You Can’t Catch Up on Sleep

At the risk of sounding like your mother, “Turn out the light. Turn off the iPod and the computer. Stop text messaging or I’m going to take that cell phone away from you. And, go to bed! And, no! You can’t catch-up on your sleep over the weekend.”

In summary, that appears to be summary recommendation from the journal Science Translational Medicine and researcher Dr. Daniel Cohen of Boston’s Brigham and Women’s Hospital.

And, hey, if it’s good enough for the National Basketball Association, it sure ought to be good enough for you. On the road, NBA players frequently don’t hit the sack until two or three in the a.m. and must be in the gym for weight training and practice by nine – forcing players to function on far less than the seven to nine hours of sleep recommended by the National Institutes of Health.

In recent weeks, Boston Celtic’s head coach Doc Rivers has eliminated the almost 40 year old tradition of early morning “shoot-arounds.” His players report that they feel fresher and more alert – especially when traveling. And, it doesn’t hurt that his team is leading the league. The San Antonio Spurs and the Portland Trail Blazers have followed suit and other teams are experimenting with the idea.

And there is science behind Rivers’ bold move. Players – and anyone else – who go three, four or five days in a row with less than six hours of sleep have reaction times comparable to someone who is has consumed alcohol beyond the legal limit to drive. In a sport that depends on tenths of a second, that can make the difference between winning and losing.

In part, sleep serves to restore neurons – brain cells – in a process that is critical for learning, mastering and processing information. A good night’s sleep after practice or a couple of hours in the library allows players and student the opportunity to more effectively process the practiced/studied material; too little sleep and that opportunity can be lost.

In a new (January 2010) report, Cohen and his associates report that staying awake 24 hours in a row impairs performance and an “all-nighter” on top of chronic sleep deprivation can result in a “tenfold” deterioration of performance.

Regular sleep deprivation can result in an increased risk of health problems, including memory impairment and a weakened immune system. As noted, too little sleep affects reaction time and may contribute to car crashes and other accidents.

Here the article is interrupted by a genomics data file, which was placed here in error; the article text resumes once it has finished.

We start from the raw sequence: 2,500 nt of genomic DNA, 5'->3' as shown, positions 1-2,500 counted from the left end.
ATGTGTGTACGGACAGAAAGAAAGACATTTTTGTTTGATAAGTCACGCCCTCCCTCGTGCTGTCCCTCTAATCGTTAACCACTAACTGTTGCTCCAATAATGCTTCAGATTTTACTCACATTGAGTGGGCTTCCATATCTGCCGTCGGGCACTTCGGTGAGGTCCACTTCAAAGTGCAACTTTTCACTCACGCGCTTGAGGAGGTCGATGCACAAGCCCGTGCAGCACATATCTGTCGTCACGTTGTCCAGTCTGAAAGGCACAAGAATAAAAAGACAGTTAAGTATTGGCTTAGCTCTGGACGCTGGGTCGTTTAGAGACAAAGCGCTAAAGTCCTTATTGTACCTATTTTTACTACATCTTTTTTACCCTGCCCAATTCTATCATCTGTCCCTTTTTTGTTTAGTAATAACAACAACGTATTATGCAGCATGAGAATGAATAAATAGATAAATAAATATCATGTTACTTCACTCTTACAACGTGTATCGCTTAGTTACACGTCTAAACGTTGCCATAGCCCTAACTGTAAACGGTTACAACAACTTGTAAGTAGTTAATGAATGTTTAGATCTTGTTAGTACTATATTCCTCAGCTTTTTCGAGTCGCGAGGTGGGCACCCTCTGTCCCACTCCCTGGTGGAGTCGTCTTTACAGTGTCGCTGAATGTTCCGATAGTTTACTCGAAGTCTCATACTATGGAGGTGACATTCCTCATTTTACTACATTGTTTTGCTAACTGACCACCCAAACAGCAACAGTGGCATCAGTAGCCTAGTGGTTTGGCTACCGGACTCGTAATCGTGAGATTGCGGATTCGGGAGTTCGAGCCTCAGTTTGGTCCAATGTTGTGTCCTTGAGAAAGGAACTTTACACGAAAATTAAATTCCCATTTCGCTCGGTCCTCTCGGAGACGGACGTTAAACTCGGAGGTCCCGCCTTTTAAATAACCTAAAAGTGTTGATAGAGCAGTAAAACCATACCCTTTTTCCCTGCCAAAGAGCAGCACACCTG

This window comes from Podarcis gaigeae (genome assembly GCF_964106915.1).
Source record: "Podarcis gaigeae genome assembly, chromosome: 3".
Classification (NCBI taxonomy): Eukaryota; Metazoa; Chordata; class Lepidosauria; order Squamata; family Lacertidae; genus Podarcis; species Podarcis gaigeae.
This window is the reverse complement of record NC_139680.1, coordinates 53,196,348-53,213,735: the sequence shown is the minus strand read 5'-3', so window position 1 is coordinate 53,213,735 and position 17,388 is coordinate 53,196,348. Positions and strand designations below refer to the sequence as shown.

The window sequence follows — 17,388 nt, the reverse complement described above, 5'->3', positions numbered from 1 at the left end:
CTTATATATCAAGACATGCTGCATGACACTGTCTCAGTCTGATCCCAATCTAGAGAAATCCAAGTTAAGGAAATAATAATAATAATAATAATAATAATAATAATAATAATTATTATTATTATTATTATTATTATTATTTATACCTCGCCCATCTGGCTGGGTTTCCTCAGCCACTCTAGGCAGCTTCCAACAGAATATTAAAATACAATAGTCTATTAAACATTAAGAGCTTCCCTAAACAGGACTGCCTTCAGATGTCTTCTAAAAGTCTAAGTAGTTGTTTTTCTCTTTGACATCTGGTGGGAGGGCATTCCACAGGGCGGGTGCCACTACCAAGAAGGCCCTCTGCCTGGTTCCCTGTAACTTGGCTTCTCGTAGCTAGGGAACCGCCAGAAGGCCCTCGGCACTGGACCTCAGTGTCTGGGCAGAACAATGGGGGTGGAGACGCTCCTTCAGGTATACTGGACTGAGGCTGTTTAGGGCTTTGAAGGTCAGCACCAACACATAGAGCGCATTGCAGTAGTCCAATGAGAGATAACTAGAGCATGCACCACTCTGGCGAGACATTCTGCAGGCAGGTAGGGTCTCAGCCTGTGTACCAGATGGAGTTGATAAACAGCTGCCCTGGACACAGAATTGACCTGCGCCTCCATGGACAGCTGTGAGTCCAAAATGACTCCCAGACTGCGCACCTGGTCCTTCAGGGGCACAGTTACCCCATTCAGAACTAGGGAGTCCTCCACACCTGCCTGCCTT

Significantly, Cohen also found that when his sleep deprived volunteers’ reaction times were tested every few hours their performance continued to deteriorate through the course of the day when compared to those of volunteers getting a normal amount of sleep. In addition, it appears that the effects of chronic sleep deprivation were not eliminated by attempting to bank up or catch-up on sleep over the weekend.

Parents of high schoolers should also understand that the National Sleep Foundation recommends that school-age children and adolescents need at least nine hours of sleep a night – even though a 2006 survey revealed that only 20 percent of American students get that many. Nearly half of the students survey reported sleeping less than eight hours on school nights and 28 percent reported falling asleep in school at least once a week. It is probably that – given the rise in texting and social networks – the problem has worsened in the past four years.

So parents – of students and student-athletes – who want to see their children’s classroom and on-the-field performance improve should begin to sound like parents: Turn out the light. Turn off the iPod and the computer. Stop text messaging or I’m going to take that cell phone away from you. And, go to bed! And, no! You can’t catch-up on your sleep over the weekend.”

Since opening in January 2008, the staff of the Miami-based Brain Training Centers of Florida has served more than 200 clients, more than 60 percent of whom presented with some degree of sleep deprivation or the inability to enjoy a good night’s sleep on a regular basis. “By assisting clients to achieve a health balance of their brainwave activity, we have been able to restore optimal sleep health to virtually every client, most often within five days,” noted BTCF executive director Francis J. Flynn, Psy. D., CAP. “Sleep problems are often the result of a wide range of factors, including day-to-day stress and early life trauma with the restoration of healthy sleep, individuals are able to address those problems with renewed vigor and well-based hope.”

Posted in: Brain Training, Sleep Issues

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